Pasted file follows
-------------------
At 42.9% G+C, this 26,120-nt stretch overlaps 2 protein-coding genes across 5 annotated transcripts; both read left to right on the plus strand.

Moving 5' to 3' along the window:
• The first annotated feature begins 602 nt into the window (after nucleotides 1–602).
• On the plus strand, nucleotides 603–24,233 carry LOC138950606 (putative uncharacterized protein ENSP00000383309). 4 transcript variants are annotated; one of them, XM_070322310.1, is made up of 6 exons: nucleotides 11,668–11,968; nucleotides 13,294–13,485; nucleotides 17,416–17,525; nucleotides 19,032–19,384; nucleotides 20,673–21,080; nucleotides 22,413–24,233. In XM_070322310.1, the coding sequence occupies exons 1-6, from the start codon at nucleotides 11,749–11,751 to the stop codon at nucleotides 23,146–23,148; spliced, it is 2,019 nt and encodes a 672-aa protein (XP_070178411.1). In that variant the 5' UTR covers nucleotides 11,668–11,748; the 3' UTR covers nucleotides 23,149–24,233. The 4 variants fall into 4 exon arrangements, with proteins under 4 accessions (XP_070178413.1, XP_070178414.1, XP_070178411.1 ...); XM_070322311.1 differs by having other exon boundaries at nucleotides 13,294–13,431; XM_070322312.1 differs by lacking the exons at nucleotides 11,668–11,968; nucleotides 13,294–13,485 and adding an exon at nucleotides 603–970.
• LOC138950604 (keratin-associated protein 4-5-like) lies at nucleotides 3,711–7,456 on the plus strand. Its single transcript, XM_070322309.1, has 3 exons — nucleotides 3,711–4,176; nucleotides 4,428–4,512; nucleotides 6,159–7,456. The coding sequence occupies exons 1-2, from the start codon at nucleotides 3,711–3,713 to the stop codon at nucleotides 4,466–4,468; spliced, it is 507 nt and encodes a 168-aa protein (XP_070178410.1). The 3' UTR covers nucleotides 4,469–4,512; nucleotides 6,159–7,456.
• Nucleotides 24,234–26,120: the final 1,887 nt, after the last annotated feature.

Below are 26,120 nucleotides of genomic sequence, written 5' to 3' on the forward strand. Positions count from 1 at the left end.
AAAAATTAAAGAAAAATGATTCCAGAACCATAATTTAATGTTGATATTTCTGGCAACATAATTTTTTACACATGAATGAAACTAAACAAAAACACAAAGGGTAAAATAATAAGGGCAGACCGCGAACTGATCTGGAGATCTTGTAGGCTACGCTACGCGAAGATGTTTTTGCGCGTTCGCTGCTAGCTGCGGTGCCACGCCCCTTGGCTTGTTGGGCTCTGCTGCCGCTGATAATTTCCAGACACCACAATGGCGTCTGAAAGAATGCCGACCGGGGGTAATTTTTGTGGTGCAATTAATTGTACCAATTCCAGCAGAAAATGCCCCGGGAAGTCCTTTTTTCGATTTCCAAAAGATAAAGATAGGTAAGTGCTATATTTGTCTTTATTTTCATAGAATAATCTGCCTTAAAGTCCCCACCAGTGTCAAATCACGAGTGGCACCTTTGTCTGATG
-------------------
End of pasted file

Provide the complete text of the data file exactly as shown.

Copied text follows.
At 42.9% G+C, this 26,120-nt stretch overlaps 2 protein-coding genes across 5 annotated transcripts; both read left to right on the plus strand.

Moving 5' to 3' along the window:
• The first annotated feature begins 602 nt into the window (after nucleotides 1–602).
• On the plus strand, nucleotides 603–24,233 carry LOC138950606 (putative uncharacterized protein ENSP00000383309). 4 transcript variants are annotated; one of them, XM_070322310.1, is made up of 6 exons: nucleotides 11,668–11,968; nucleotides 13,294–13,485; nucleotides 17,416–17,525; nucleotides 19,032–19,384; nucleotides 20,673–21,080; nucleotides 22,413–24,233. In XM_070322310.1, the coding sequence occupies exons 1-6, from the start codon at nucleotides 11,749–11,751 to the stop codon at nucleotides 23,146–23,148; spliced, it is 2,019 nt and encodes a 672-aa protein (XP_070178411.1). In that variant the 5' UTR covers nucleotides 11,668–11,748; the 3' UTR covers nucleotides 23,149–24,233. The 4 variants fall into 4 exon arrangements, with proteins under 4 accessions (XP_070178413.1, XP_070178414.1, XP_070178411.1 ...); XM_070322311.1 differs by having other exon boundaries at nucleotides 13,294–13,431; XM_070322312.1 differs by lacking the exons at nucleotides 11,668–11,968; nucleotides 13,294–13,485 and adding an exon at nucleotides 603–970.
• LOC138950604 (keratin-associated protein 4-5-like) lies at nucleotides 3,711–7,456 on the plus strand. Its single transcript, XM_070322309.1, has 3 exons — nucleotides 3,711–4,176; nucleotides 4,428–4,512; nucleotides 6,159–7,456. The coding sequence occupies exons 1-2, from the start codon at nucleotides 3,711–3,713 to the stop codon at nucleotides 4,466–4,468; spliced, it is 507 nt and encodes a 168-aa protein (XP_070178410.1). The 3' UTR covers nucleotides 4,469–4,512; nucleotides 6,159–7,456.
• Nucleotides 24,234–26,120: the final 1,887 nt, after the last annotated feature.

Below are 26,120 nucleotides of genomic sequence, written 5' to 3' on the forward strand. Positions count from 1 at the left end.
AAAAATTAAAGAAAAATGATTCCAGAACCATAATTTAATGTTGATATTTCTGGCAACATAATTTTTTACACATGAATGAAACTAAACAAAAACACAAAGGGTAAAATAATAAGGGCAGACCGCGAACTGATCTGGAGATCTTGTAGGCTACGCTACGCGAAGATGTTTTTGCGCGTTCGCTGCTAGCTGCGGTGCCACGCCCCTTGGCTTGTTGGGCTCTGCTGCCGCTGATAATTTCCAGACACCACAATGGCGTCTGAAAGAATGCCGACCGGGGGTAATTTTTGTGGTGCAATTAATTGTACCAATTCCAGCAGAAAATGCCCCGGGAAGTCCTTTTTTCGATTTCCAAAAGATAAAGATAGGTAAGTGCTATATTTGTCTTTATTTTCATAGAATAATCTGCCTTAAAGTCCCCACCAGTGTCAAATCACGAGTGGCACCTTTGTCTGATG